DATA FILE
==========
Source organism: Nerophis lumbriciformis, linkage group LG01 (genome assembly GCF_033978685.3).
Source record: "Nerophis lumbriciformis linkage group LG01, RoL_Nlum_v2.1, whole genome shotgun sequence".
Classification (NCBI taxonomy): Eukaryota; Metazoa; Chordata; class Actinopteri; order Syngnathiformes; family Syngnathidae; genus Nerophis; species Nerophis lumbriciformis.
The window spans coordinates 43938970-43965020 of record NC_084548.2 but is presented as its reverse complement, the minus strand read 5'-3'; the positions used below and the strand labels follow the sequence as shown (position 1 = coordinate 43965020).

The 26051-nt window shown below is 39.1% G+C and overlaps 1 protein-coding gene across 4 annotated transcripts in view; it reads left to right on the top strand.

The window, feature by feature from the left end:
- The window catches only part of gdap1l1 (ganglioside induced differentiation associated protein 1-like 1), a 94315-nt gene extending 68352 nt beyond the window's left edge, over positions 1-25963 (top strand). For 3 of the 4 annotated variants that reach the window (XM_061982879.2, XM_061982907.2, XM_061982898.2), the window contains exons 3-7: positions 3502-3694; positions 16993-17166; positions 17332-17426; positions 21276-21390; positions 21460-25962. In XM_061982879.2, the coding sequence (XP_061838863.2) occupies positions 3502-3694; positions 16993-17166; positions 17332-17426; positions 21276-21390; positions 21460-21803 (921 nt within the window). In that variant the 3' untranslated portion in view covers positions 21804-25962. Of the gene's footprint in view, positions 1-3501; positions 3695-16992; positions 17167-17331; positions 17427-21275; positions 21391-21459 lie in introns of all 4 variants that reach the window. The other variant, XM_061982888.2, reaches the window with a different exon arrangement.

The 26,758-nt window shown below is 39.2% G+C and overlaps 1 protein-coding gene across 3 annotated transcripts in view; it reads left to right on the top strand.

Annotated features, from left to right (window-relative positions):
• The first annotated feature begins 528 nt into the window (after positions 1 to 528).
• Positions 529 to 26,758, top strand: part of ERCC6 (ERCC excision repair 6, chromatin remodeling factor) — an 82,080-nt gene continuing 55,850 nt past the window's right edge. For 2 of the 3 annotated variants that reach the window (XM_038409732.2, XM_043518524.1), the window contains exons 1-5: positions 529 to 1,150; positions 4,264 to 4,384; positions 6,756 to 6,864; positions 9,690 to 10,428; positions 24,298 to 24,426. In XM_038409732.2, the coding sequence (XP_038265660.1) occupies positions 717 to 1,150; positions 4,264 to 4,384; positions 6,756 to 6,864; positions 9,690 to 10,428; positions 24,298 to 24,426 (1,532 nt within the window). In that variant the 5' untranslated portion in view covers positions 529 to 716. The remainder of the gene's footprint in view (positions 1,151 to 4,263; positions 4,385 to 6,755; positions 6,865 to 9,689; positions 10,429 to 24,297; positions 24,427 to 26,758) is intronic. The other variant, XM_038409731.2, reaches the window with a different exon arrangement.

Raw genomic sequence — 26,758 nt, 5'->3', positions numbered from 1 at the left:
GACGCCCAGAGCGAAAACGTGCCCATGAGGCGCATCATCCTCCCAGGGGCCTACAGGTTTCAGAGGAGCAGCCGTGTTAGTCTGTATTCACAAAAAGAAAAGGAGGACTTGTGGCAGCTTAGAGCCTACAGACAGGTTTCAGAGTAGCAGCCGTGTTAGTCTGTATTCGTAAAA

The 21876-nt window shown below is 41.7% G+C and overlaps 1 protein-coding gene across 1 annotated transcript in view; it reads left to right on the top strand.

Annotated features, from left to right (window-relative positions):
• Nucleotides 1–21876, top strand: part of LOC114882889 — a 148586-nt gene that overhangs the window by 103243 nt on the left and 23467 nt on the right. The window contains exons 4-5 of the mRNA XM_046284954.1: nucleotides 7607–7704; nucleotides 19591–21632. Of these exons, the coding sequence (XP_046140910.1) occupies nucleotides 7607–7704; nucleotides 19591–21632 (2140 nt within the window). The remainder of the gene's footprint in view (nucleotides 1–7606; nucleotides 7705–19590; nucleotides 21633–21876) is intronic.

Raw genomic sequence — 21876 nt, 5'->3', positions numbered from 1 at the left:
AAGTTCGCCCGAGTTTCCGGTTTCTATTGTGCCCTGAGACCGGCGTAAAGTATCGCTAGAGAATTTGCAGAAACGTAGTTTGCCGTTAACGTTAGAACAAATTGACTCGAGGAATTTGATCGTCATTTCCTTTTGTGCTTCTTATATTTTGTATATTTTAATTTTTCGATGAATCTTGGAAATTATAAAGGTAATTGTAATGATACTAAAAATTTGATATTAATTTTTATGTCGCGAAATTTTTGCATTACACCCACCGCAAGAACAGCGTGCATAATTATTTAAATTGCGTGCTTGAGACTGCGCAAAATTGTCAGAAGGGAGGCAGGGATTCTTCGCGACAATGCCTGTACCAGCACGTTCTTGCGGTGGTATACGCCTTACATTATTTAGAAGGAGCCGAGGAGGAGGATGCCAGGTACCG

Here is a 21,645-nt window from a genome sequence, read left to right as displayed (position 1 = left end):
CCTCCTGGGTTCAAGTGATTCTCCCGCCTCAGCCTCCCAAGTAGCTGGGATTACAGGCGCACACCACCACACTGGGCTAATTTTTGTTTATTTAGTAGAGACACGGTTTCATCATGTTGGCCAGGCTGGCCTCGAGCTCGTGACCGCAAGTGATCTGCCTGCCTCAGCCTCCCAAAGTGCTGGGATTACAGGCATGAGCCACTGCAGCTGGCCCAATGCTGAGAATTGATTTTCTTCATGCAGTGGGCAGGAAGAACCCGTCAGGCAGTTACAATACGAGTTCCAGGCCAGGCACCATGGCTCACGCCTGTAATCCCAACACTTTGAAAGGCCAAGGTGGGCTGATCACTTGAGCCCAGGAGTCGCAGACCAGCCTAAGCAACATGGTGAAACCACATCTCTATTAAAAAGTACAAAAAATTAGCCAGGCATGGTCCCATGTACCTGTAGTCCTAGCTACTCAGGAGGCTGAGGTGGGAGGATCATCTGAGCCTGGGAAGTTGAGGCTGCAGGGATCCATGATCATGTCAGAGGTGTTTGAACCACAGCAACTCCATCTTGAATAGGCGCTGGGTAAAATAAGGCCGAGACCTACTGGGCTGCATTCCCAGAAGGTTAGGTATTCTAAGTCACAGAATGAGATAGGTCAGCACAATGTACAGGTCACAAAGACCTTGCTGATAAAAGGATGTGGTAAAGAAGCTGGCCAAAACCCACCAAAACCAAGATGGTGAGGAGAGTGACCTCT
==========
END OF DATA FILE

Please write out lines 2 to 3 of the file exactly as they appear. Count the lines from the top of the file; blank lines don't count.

Source record: "Nerophis lumbriciformis linkage group LG01, RoL_Nlum_v2.1, whole genome shotgun sequence".
Classification (NCBI taxonomy): Eukaryota; Metazoa; Chordata; class Actinopteri; order Syngnathiformes; family Syngnathidae; genus Nerophis; species Nerophis lumbriciformis.